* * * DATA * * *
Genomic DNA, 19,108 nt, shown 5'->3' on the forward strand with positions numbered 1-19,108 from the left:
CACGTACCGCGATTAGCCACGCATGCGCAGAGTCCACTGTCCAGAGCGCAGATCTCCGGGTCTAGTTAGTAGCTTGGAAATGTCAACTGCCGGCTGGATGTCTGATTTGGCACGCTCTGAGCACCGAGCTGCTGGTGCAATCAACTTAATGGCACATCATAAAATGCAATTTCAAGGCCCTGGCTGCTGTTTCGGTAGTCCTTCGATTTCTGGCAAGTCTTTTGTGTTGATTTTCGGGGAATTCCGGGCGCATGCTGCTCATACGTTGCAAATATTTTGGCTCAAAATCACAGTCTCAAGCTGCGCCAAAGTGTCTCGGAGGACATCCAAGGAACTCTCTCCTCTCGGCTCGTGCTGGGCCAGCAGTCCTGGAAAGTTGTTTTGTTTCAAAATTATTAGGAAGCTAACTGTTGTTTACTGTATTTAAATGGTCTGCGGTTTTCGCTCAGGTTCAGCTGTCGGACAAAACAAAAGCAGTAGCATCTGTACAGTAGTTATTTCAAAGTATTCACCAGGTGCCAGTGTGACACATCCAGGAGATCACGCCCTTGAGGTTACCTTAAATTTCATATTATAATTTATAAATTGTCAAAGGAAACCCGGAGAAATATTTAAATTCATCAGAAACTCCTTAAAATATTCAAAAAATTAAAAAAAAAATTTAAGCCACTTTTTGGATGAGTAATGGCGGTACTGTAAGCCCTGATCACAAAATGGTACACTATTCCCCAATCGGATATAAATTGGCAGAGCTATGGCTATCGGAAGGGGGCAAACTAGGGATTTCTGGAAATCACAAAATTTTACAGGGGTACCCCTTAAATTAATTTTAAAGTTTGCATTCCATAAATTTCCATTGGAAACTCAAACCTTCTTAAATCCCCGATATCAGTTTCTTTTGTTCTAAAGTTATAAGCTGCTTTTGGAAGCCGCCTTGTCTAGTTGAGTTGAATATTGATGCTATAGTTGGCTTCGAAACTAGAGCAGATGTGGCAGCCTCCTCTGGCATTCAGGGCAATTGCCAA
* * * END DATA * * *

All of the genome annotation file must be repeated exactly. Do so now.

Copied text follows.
Genomic DNA, 19,108 nt, shown 5'->3' on the forward strand with positions numbered 1-19,108 from the left:
CACGTACCGCGATTAGCCACGCATGCGCAGAGTCCACTGTCCAGAGCGCAGATCTCCGGGTCTAGTTAGTAGCTTGGAAATGTCAACTGCCGGCTGGATGTCTGATTTGGCACGCTCTGAGCACCGAGCTGCTGGTGCAATCAACTTAATGGCACATCATAAAATGCAATTTCAAGGCCCTGGCTGCTGTTTCGGTAGTCCTTCGATTTCTGGCAAGTCTTTTGTGTTGATTTTCGGGGAATTCCGGGCGCATGCTGCTCATACGTTGCAAATATTTTGGCTCAAAATCACAGTCTCAAGCTGCGCCAAAGTGTCTCGGAGGACATCCAAGGAACTCTCTCCTCTCGGCTCGTGCTGGGCCAGCAGTCCTGGAAAGTTGTTTTGTTTCAAAATTATTAGGAAGCTAACTGTTGTTTACTGTATTTAAATGGTCTGCGGTTTTCGCTCAGGTTCAGCTGTCGGACAAAACAAAAGCAGTAGCATCTGTACAGTAGTTATTTCAAAGTATTCACCAGGTGCCAGTGTGACACATCCAGGAGATCACGCCCTTGAGGTTACCTTAAATTTCATATTATAATTTATAAATTGTCAAAGGAAACCCGGAGAAATATTTAAATTCATCAGAAACTCCTTAAAATATTCAAAAAATTAAAAAAAAAATTTAAGCCACTTTTTGGATGAGTAATGGCGGTACTGTAAGCCCTGATCACAAAATGGTACACTATTCCCCAATCGGATATAAATTGGCAGAGCTATGGCTATCGGAAGGGGGCAAACTAGGGATTTCTGGAAATCACAAAATTTTACAGGGGTACCCCTTAAATTAATTTTAAAGTTTGCATTCCATAAATTTCCATTGGAAACTCAAACCTTCTTAAATCCCCGATATCAGTTTCTTTTGTTCTAAAGTTATAAGCTGCTTTTGGAAGCCGCCTTGTCTAGTTGAGTTGAATATTGATGCTATAGTTGGCTTCGAAACTAGAGCAGATGTGGCAGCCTCCTCTGGCATTCAGGGCAATTGCCAA